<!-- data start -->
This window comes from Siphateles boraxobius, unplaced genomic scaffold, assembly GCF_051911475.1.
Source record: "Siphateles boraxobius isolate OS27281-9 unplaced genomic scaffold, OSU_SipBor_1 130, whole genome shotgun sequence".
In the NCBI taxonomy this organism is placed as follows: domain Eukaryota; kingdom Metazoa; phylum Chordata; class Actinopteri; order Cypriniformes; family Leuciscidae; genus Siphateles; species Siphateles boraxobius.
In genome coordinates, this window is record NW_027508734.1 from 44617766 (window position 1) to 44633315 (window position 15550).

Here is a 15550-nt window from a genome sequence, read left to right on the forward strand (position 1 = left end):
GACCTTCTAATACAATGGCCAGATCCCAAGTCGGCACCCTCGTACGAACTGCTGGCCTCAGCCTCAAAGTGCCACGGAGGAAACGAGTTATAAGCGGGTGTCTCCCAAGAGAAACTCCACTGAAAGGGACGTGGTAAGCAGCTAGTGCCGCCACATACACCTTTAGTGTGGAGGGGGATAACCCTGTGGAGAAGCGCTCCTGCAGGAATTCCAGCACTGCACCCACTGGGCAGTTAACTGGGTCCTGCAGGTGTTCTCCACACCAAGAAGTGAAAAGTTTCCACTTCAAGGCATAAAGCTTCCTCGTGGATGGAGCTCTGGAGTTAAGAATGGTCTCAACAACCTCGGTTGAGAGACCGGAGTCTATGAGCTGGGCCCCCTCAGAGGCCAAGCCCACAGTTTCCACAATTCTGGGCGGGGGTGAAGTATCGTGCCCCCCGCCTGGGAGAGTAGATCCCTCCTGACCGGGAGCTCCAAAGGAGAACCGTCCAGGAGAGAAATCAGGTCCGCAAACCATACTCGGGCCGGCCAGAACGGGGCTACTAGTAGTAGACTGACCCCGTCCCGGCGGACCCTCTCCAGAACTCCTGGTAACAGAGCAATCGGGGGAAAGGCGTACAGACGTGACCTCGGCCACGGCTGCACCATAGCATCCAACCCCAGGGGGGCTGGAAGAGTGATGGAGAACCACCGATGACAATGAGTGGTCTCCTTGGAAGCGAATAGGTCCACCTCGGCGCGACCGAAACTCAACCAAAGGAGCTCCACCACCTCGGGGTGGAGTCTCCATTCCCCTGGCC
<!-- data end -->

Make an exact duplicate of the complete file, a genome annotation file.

This window comes from Siphateles boraxobius, unplaced genomic scaffold, assembly GCF_051911475.1.
Source record: "Siphateles boraxobius isolate OS27281-9 unplaced genomic scaffold, OSU_SipBor_1 130, whole genome shotgun sequence".
In the NCBI taxonomy this organism is placed as follows: domain Eukaryota; kingdom Metazoa; phylum Chordata; class Actinopteri; order Cypriniformes; family Leuciscidae; genus Siphateles; species Siphateles boraxobius.
In genome coordinates, this window is record NW_027508734.1 from 44617766 (window position 1) to 44633315 (window position 15550).

Here is a 15550-nt window from a genome sequence, read left to right on the forward strand (position 1 = left end):
GACCTTCTAATACAATGGCCAGATCCCAAGTCGGCACCCTCGTACGAACTGCTGGCCTCAGCCTCAAAGTGCCACGGAGGAAACGAGTTATAAGCGGGTGTCTCCCAAGAGAAACTCCACTGAAAGGGACGTGGTAAGCAGCTAGTGCCGCCACATACACCTTTAGTGTGGAGGGGGATAACCCTGTGGAGAAGCGCTCCTGCAGGAATTCCAGCACTGCACCCACTGGGCAGTTAACTGGGTCCTGCAGGTGTTCTCCACACCAAGAAGTGAAAAGTTTCCACTTCAAGGCATAAAGCTTCCTCGTGGATGGAGCTCTGGAGTTAAGAATGGTCTCAACAACCTCGGTTGAGAGACCGGAGTCTATGAGCTGGGCCCCCTCAGAGGCCAAGCCCACAGTTTCCACAATTCTGGGCGGGGGTGAAGTATCGTGCCCCCCGCCTGGGAGAGTAGATCCCTCCTGACCGGGAGCTCCAAAGGAGAACCGTCCAGGAGAGAAATCAGGTCCGCAAACCATACTCGGGCCGGCCAGAACGGGGCTACTAGTAGTAGACTGACCCCGTCCCGGCGGACCCTCTCCAGAACTCCTGGTAACAGAGCAATCGGGGGAAAGGCGTACAGACGTGACCTCGGCCACGGCTGCACCATAGCATCCAACCCCAGGGGGGCTGGAAGAGTGATGGAGAACCACCGATGACAATGAGTGGTCTCCTTGGAAGCGAATAGGTCCACCTCGGCGCGACCGAAACTCAACCAAAGGAGCTCCACCACCTCGGGGTGGAGTCTCCATTCCCCTGGCC